A group of middle-aged men with lived-in faces and rough hands sit in a fug of tobacco smoke nursing the traditional half-pint of heavy with a whisky chaser.
Like many pubs favoured by working men across the country the Lennox Bar in the centre of Dumbarton, near Glasgow, doesn't yet have a no-smoking policy.
But, as of 6am tomorrow morning, staff will have to enforce one or risk being fined under new legislation which comes into force across Scotland banning smoking in all public places.
"It's an attack on our human rights," said one yesterday. "What's Jack McConnell going to do next? Limit our toilet paper?"
"I don't know how they will cope," added Carolyn Murray, a barmaid, peering through the haze at 40 regular customers. "I suppose some of them will come in and have only one pint instead of couple and then go outside for a smoke before going to another pub."
Proponents of the ban expect problems in the early days. Officers employed to enforce the legislation have been urged to tread softly by warning smokers to stub it out rather than imposing fines immediately.
Pubs and other businesses allowing smokers to flout the ban or not displaying warning notices face fixed penalty fines of £200, while individuals could be fined £50 for lighting up. Failure to pay could result in prosecution and a maximum £2,500 fine.
The Scottish Executive is providing councils with more than £6m over three years to help enforce the ban, including recruiting extra environmental health officers to help combat any resistance to the move.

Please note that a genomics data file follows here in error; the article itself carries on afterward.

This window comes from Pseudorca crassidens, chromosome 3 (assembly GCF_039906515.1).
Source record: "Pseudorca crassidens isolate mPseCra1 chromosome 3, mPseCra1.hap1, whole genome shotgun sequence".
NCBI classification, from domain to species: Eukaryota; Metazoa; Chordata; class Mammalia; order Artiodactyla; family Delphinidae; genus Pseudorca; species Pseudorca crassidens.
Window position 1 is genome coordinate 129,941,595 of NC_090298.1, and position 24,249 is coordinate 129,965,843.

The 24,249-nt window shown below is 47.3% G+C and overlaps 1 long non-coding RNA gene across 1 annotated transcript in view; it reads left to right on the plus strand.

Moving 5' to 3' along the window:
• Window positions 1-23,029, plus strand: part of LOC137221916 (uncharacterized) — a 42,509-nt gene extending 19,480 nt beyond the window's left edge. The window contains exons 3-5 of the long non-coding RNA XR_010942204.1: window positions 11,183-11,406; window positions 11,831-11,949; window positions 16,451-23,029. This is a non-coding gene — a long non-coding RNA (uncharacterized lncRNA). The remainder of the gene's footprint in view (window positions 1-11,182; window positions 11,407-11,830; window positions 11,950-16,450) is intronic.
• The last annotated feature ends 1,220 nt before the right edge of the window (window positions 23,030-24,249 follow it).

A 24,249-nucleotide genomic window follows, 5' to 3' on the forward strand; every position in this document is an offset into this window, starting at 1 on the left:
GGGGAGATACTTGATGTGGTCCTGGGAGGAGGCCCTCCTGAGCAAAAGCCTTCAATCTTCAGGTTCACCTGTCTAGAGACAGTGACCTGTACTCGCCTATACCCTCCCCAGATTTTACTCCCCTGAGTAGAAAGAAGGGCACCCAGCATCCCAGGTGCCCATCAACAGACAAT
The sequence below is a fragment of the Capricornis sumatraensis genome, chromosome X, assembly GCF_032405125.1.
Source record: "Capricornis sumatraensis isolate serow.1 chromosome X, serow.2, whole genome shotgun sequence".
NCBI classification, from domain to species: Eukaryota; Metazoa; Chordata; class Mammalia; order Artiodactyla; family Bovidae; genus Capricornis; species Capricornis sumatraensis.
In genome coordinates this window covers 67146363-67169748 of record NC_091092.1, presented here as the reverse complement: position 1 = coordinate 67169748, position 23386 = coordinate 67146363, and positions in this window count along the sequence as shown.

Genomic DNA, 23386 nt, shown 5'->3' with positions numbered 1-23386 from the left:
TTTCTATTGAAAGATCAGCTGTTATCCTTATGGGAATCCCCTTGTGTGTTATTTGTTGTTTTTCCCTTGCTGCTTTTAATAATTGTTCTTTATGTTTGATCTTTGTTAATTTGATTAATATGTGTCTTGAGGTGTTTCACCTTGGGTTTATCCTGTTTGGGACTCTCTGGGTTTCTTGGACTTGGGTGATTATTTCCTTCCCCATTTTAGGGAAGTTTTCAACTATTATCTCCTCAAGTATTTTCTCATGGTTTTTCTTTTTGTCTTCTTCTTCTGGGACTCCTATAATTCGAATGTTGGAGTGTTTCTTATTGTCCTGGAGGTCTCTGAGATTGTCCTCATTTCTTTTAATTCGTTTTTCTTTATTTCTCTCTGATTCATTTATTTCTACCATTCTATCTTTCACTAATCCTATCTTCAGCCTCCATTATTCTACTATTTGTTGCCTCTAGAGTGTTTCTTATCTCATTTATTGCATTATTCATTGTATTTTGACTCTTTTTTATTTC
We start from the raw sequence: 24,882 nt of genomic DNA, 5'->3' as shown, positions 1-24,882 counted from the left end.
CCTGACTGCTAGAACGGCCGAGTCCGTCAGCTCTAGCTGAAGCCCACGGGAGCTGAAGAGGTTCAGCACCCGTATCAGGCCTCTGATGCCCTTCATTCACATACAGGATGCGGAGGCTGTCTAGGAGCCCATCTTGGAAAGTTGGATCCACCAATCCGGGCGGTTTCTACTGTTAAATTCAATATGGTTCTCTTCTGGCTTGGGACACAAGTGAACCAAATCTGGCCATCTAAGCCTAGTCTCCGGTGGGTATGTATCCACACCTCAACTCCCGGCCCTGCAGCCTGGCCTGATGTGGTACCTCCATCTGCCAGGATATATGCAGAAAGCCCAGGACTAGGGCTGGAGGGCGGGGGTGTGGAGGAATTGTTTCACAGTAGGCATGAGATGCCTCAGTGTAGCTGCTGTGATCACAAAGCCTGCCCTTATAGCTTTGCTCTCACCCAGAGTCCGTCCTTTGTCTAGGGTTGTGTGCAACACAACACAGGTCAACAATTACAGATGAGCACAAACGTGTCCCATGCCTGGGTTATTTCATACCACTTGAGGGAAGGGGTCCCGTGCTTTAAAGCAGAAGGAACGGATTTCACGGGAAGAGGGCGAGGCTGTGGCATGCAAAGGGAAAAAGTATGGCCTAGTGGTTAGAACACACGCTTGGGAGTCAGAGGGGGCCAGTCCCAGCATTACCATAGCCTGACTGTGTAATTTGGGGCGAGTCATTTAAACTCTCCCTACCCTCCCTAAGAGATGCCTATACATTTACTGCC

It is estimated by the World Health Organisation that about 29 per cent of Scottish adults smoke, compared with about 26 per cent for the UK as a whole. Smoking-related illnesses account for more than 13,000 deaths each year.
Smoking is the biggest cause of premature death and ill health in Scotland and is estimated to cost the health service £200m a year.
"As well as protecting people from the harmful effects of second-hand smoke it will help many people to give up smoking,'' said Andy Kerr, Scotland's Heath Minister. "Evidence from Ireland proves this.''
But many bar owners, especially in inner city areas with a traditional smoking culture, are concerned their takings will drop as smokers stay at home to drink.
Their fears are based on figures from Ireland, which introduced a similar ban more than a year ago, where turnover at some pubs has slumped by as much as 30 per cent and bar sales have fallen by about 6 per cent.
"The ban will leave our businesses in a very bad position,'' said Paul Waterson, chief executive of the Scottish Licensed Trade Association, which fears that up to 2,500 jobs will be lost and more than 140 pubs will have to close.
Events in Scotland will be watched closely in England, where MPs voted last month for a total ban on smoking, to be implemented by summer 2007, despite earlier talk of a compromise which would have exempted pubs that did not serve food.Reuse content